Three Rivers
Hudson~Mohawk~Schoharie
History From America's Most Famous Valleys

Border Wars

BRANT AND RED JACKET
by Elizabeth Eggleston Seelye
Assisted by Edward Eggleston
New York
Dodd, Mead and Company, Publishers, 1879.

CHAPTER FIFTEEN

AN INDIAN WAR-COUNCIL.

BRANT was but thirteen years old at the beginning of that war between the French and English colonies which resulted in the conquest of Canada. Four expeditions were undertaken in 1755 on the part of the English, one to secure the boundary line as the English desired it in Nova Scotia, another to conquer the Ohio Valley from the French, still another to take the French Fort Niagara, and the last to reduce Crown Point on Lake Champlain. The command of this last expedition was to be given to Colonel Johnson on account of his intimate knowledge of the Indians of the Six Nations, who were to be used as allies. Johnson had some time before this resigned the superintendency of the Indians on account of troublesome jealousies, but he had still continued to use his great influence over them for good. The Iroquois were, however, greatly dissatisfied that their favorite Warraghiyagey, as they called Johnson, was not allowed to manage their affairs. Again and again they requested that he might be reinstated in his former position. Finally the Mohawk chief Little Abraham rose in council, and said that for three years the Indians had desired that Johnson might again have charge of the management of their affairs; that the Governor of New York had promised to tell the king of their desire, and that they had heard nothing more of it. He now laid a belt of wampum before the English, repeating the request; " For," said Little Abraham, " we all lived happy while we were under his management, for we love him and he us, and he has always been our good and trusty friend." Just as he was taking his seat the chief said sarcastically: " Brethren, I forgot something. We think our request about Colonel Johnson, which Governor Clinton promised to convey to the king our father, is drowned in the sea."

When the French war broke out Johnson was again made Superintendent. He immediately sent wampum belts to all the fortified towns, or castles as they are frequently called, of the Six Nations. The belts were accompanied by a message calling the Indians to a council with Warraghiyagey at Mount Johnson. The Iroquois were delighted when they heard that Johnson again had charge. More than eleven hundred of them crowded to his house. Johnson had not expected so hearty a response to his invitation, and he had difficulty in providing for so large a company. Some of the Indians who came to the council were disaffected, and had listened to the insinuations of the French agents who were always busy among them. In his opening speech Johnson figuratively removed the embers from the previous council-fire at Albany, with which he rekindled "the fire of council and friendship" at Mount Johnson; " and this fire," said he, " I shall make of such wood as will give the clearest light and greatest warmth, and I hope it will prove comfortable and useful to all such as will come and light their pipes at it, and dazzle and scorch all those who are or may be enemies to it."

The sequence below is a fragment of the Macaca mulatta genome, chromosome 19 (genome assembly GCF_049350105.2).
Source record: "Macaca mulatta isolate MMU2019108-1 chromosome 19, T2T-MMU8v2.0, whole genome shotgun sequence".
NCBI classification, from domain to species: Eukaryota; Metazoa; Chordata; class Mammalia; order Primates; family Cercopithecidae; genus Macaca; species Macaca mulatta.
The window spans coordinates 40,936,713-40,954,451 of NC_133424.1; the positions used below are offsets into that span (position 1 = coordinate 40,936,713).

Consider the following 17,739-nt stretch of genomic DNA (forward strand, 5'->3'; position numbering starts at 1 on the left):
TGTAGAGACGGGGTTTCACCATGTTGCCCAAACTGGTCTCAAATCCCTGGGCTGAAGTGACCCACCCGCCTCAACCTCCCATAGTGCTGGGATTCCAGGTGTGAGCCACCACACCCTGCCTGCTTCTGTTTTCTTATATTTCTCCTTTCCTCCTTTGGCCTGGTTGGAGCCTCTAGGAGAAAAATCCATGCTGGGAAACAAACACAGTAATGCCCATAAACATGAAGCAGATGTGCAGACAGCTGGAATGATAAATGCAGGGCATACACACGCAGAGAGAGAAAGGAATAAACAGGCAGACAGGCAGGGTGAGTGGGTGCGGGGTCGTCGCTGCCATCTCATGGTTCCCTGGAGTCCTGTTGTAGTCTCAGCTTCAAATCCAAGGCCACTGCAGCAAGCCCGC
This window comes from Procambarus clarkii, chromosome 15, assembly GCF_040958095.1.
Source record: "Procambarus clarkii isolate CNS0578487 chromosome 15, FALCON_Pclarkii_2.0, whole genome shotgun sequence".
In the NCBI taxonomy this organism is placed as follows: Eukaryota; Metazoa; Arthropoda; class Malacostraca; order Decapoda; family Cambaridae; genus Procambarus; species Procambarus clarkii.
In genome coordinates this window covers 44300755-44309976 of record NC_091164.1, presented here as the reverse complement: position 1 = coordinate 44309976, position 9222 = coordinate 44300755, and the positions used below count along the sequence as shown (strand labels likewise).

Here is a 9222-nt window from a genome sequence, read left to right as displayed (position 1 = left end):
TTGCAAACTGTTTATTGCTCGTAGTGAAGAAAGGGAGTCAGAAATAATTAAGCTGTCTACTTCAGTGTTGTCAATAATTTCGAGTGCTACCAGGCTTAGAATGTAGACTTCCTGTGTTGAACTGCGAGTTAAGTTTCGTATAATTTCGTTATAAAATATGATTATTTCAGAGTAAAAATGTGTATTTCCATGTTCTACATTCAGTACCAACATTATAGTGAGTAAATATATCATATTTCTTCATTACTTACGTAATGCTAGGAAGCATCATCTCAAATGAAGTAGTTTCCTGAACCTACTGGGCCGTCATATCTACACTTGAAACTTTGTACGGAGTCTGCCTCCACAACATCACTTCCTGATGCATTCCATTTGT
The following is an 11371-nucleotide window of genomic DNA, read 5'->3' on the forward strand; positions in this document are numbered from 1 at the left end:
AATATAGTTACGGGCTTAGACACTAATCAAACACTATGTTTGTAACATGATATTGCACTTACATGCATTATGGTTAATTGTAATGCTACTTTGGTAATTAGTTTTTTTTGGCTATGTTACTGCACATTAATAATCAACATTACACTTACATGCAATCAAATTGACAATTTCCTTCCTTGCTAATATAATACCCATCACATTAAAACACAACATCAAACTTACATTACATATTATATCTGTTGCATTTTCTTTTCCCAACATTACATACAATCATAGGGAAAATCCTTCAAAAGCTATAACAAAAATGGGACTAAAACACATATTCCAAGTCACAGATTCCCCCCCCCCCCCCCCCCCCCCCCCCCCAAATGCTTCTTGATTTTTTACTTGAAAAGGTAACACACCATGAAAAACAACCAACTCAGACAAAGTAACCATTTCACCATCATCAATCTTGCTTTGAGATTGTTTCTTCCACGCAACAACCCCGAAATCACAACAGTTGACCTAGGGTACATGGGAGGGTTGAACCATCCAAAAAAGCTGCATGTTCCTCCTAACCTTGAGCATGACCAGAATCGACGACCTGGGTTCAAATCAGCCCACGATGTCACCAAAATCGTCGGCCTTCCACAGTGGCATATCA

After several days of preliminary talking, for the Indians are very slow in their deliberation on such occasions, Johnson delivered his war-speech to the Iroquois, in which he moved them after the manner of one of their own orators. The great assemblage had been called together by the firing of two cannon. On the table before Johnson lay four great volumes of Indian records. " These," said he, " are the records of the many solemn treaties which have passed between your forefathers and your brothers, the English. They testify that upon our first acquaintance we shook hands, and, finding we should be useful to one another, entered into a covenant of brotherly love and mutual friendship." He then asked every Iroquois present to put his hand on his heart and answer which had always been the friends of the Five Nations, the English or the French. " If you can be one moment in doubt," said Johnson, " I must tell you you will not act like those brave and honest men whom you call your forefathers, but like Frenchmen in the shape of the Five Nations." He appealed to them to stand by their brothers, the English, and not to break that covenant chain by which, in Indian figure of speech, the Five Nations were bound to their ancient friends. " If you desire to treat me as a brother," said Johnson, " go with me. My war-kettle is on the fire, my canoe is ready to put in the water, my gun is loaded, my sword by my side, and my axe is sharpened." By such appeals Colonel Johnson had wrought his audience into a frenzy of enthusiasm. When he threw down the war-belt it was eagerly picked up by the Indians, who thereupon began the war - dance. At Colonel Johnson's order, a great tub of punch was now brought into the midst of the council, and the Indians drank to the health of the king. Doubtless Brant was among them, his boyish ambition to be a great warrior fired by the speeches of Colonel Johnson, who had already taken notice of the promising boy.

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